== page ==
Varun Berry, the lanky CEO of foods for PepsiCo, believes it isn't enough to be sitting pretty with a lion's share of the potato chips market with its Lays brand.

That's only small fry compared to the Rs 12,500-crore salty snacks space, where Pepsi's Lehar brand of traditional namkeens only has a tiny share. This segment is dominated by “backyard upgraders” who can put up an inexpensive extrusion machine and sell their ‘brands' at low price points.

To get a larger bite of this traditional snacks category, it started to do the numbers, and figured out its conventional model wouldn't work. Lehar was pretty much under-represented in the traditional snacks market, which is 60 per cent of the total salty snacks market. Pepsico found that the players dominating this segment were operating a backyard kind of businesses, distributed in small areas, fixed costs were very low. “They are very nimble, they launch a product a day if they want. And there are 1,500 operators all over the country. So we had to disguise ourselves as similar operators, if we wanted to get into that category,” explains Berry.

So in October 2010, Pepsi took the plunge and and created a separate company called Lehar Foods. The objective was simple: have a separate team, be very entrepreneurial, keep the fixed costs down, be nimble, move fast, do local and regional variants and so on.

It's a very low-capital model that Lehar Foods evolved. It opted for the co-packing model with a host of small entrepreneurs - independent businessmen who wanted to make money by selling out their capacity.

Surfing the Lehar

The Lehar Foods team is lean and mean in every sense. Just 35 people are on the rolls, and it has its own CEO, who reports in to Berry. “But we keep him as free from the burdens of internal corporate reporting to keep him very entrepreneurial. I make sure that he is not making presentations to all and sundry; in fact, we banned PowerPoint presentations completely within that company. We started to gain momentum in 2011 and we continue to do so,” says Berry.

Lehar today has around 40 SKUs of namkeens and salty snacks. The targets are aggressive and this unconventional model within the MNC framework is looking at garnering big volumes. Berry says, “We are looking, in volume terms, in three years to get to being about 40 per cent of the size of the A business (the chips).”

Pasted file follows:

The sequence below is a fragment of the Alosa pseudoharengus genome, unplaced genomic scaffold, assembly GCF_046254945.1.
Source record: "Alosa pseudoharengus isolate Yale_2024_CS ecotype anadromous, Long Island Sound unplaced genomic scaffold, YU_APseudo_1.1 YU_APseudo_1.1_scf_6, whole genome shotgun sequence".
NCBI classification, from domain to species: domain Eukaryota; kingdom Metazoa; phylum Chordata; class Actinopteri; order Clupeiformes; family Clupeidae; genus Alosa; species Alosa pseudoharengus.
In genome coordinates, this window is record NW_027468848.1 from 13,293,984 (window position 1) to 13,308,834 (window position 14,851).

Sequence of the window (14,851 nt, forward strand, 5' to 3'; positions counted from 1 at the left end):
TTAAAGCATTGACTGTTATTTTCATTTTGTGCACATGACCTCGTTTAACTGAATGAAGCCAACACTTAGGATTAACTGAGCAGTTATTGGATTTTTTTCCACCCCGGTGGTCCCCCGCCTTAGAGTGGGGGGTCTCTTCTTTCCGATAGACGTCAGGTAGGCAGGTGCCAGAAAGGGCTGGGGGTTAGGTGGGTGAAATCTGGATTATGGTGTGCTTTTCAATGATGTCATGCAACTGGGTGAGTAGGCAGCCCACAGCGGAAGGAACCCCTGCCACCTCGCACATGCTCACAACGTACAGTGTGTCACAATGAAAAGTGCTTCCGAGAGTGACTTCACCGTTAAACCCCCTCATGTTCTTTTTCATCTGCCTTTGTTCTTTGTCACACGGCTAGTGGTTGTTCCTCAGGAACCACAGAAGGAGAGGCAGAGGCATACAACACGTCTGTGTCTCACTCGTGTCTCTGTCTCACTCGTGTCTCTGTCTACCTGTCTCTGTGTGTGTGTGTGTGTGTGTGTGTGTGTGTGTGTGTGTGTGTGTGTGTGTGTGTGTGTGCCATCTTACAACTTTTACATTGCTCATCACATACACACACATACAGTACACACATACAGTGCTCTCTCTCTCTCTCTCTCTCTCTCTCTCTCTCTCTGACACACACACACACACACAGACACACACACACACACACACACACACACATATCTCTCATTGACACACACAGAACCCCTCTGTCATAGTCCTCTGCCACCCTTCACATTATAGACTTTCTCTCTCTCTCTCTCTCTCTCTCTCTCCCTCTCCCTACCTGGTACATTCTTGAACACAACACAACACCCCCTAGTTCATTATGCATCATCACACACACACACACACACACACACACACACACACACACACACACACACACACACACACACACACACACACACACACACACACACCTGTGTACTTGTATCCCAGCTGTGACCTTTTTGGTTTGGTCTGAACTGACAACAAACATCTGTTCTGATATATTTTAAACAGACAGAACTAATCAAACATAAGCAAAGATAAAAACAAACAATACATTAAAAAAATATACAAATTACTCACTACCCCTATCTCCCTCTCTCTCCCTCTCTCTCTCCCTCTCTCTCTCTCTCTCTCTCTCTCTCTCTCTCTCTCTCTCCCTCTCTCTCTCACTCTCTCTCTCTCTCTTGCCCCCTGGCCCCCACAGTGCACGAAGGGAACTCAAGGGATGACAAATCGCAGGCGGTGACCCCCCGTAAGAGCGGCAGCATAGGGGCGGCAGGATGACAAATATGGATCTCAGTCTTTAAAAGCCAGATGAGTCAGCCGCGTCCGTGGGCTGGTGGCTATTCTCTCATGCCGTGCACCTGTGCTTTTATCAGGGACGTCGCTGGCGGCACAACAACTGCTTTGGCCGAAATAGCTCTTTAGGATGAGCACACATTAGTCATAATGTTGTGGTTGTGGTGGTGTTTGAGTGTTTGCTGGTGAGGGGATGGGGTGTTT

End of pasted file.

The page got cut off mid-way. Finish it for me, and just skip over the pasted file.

A separate distribution set-up for Lehar Foods too was created. Berry says Lehar could easily have gotten up to two million outlets if it went through the Pepsi system but decided to keep it separate to avoid any cannibalisation with its main portfolio of Lays as there was a distinct difference between the two categories. Last year, in six States Lehar Foods was distributed directly. In a few other large States, it rode on Lays' distribution. It has touched about four lakh outlets through its own distribution, Berry says.

pepsi maange more

Ask Berry about competition such as ITC, Parle and Britannia, as well as from regional brands such as Balaji in Gujarat, hurtling at its chips business with a range of baked snacks, and he points to the new launch, Lays Baked. This, he says, can't be replicated for a while – baked snacks yes, but not baked potato chips for which Pepsi has imported an expensive machine, he emphasises.

“While both Parle and ITC have deep pockets they have also got to make choices. They are getting into so many different categories. They are seeing success in some and facing a wall in others ... What really happens when competition comes in is that there is a lot more excitement in the market. And that excitement creates the buzz. And, we've got to be leaders who innovate and lead from the front,” says Berry. Point out to Berry how several – from Marico, Horlicks, Kellogs, Britannia - are leaping into the oats category where Quaker Oats is the market leader, and he looks unperturbed. It's a small category of Rs 150 crore, with just one per cent penetration of the population, so there's room for everybody. “In the next few months you will see a lot of excitement in this category from us,” he promises.

(This article was published on February 15, 2012)